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How to sow the seeds of a foreign language

With schemes underway to train primary staff in modern languages, Glynis Rumley recommends a programme for all teachers, not just specialists

The very idea of teaching another language seems extraordinary to many primary teachers. Surely that's for specialists. Some teachers cannot imagine that they might be able to do such a thing, especially if they feel unskilled and lack confidence.

Nevertheless, since September, the Teacher Training Agency and 19 pathfinder local authorities have been investigating how to introduce modern languages to primary children to fulfil the Government's goal that all primaries should offer a foreign tongue by 2012.

Not only is the workforce not ready, but the curriculum is already so crowded that teachers wonder how anything else can be crammed in.

However, this country cannot afford to let another generation pass through school without giving the majority of children a chance to have contact with other languages from a much earlier age. Children in non-English speaking countries hear English through MTV and pop culture in general.

They are not only aware that they should learn English, but feel it's "cool". What models do our children have? What is the purpose of language-learning in British state primary schools?

In Kent, we decided it was to raise awareness of the fact that the whole world does not speak English. It is to redress the imbalance in our children's perception that the world is an English-speaking place. Then there was the question of which language? French won because most of our teachers had learned it at school themselves. More practically for Kent, France can be nearer than London and we can go on day trips and meet our friends from French primaries.

We organised a massive programme of training and resources for teachers.

Our in-house video company, KETV, published a video resource pack, now issued as a CD-Rom, which gave non-specialists a model of correct French they could trust.

And trust has been at the heart of Kent's practice. The training emphasis has been on building slowly, creating a sustainable programme through developing primary teachers' strengths. The training started from where the teachers are, not where some arbitrary target-setter would like them to be.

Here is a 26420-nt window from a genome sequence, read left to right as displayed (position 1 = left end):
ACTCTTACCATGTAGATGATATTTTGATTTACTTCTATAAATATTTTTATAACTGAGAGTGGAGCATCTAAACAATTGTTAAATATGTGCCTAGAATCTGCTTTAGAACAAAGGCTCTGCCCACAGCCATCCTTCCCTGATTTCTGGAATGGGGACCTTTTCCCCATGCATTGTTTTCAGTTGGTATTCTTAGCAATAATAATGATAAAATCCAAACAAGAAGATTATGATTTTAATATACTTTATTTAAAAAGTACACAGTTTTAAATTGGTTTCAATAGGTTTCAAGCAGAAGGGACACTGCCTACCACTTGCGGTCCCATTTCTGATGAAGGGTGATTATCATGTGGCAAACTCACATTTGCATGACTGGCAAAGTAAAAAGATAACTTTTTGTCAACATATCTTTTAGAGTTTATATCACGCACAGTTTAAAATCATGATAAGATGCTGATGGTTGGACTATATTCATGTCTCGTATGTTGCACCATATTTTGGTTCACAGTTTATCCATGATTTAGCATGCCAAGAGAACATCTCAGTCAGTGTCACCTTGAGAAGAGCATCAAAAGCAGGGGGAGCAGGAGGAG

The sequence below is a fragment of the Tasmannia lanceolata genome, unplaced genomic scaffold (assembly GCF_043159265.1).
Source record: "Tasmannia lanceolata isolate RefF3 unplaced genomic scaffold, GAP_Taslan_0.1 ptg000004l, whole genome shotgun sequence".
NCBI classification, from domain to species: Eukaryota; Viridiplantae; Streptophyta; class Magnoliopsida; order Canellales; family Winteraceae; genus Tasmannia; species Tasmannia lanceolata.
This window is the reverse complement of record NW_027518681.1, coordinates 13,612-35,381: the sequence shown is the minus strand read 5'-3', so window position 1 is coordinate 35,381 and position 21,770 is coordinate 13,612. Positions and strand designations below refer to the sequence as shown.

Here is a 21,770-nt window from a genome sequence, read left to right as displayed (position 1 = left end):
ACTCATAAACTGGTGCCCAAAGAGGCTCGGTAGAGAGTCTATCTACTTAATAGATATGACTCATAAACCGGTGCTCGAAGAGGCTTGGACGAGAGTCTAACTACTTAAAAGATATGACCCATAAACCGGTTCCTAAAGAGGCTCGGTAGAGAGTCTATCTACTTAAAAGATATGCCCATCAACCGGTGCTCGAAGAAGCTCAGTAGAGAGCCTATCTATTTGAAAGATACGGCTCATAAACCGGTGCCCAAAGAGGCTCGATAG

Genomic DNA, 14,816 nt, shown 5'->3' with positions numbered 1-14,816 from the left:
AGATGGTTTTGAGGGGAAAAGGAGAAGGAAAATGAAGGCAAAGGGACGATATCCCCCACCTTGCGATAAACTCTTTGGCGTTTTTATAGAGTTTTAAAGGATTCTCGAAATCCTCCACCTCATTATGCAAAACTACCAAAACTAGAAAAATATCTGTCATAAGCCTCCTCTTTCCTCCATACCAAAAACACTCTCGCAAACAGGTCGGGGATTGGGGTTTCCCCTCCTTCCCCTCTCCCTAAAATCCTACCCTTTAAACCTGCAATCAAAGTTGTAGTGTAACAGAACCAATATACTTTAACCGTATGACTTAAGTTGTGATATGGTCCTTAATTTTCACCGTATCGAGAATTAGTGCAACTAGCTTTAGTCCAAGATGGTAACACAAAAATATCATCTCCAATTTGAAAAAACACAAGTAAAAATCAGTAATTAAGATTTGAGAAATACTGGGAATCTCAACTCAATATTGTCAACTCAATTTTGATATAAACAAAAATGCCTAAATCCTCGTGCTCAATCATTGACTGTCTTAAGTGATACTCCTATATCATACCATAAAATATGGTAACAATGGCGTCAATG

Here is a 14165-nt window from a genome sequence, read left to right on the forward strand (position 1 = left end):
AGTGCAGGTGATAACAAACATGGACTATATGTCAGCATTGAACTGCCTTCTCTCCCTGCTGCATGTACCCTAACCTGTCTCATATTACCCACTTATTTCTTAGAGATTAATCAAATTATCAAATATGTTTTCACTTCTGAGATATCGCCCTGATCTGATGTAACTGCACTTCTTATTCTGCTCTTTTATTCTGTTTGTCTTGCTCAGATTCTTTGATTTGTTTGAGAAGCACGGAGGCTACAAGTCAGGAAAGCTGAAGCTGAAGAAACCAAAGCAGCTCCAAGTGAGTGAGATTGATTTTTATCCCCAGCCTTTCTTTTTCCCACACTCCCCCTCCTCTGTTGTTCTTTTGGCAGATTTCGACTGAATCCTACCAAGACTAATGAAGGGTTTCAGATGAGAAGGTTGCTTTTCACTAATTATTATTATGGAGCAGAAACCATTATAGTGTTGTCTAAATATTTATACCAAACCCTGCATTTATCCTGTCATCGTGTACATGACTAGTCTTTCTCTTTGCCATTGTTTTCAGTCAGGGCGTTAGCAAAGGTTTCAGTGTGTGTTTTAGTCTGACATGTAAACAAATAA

Language relies on repetition - and what's more repetitious than the daily routines of the classroom?

Numbers are a natural part of the primary teacher's life. They can be used for a range of functions from quite complicated numeracy warm-ups to PE activities. Approaching numeracy from this perspective reveals whole avenues of possibilities.

Primary schoolchildren are learning the time so why not reinforce it in another language to show that it is universal? They are learning about measurement of distance, weight, currency etc and by looking at it from another angle their understanding is deepened.

There are obvious etymological links to be made with literacy but we should be careful. We have avoided writing for an enormous number of reasons, not least the desire to make use of the foreign language natural and normal.

Primary children who go to secondary school with these basic skills are better prepared.

There are schemes underway to train primary specialists who can act as languages co-coordinators, but all teachers need to learn to see a modern language as a normal part of their repertoire. In the long term, all initial training students should learn how to teach languages.

Meanwhile, real investment is needed to give the existing workforce the confidence to realise that it is capable of offering a limited but enriching experience to children.

This will only be done by accepting that the training must start from "where the teachers are" and that they, and the country, recognise what they already have to offer.

Glynis Rumley is project officer for primary languages in Kent

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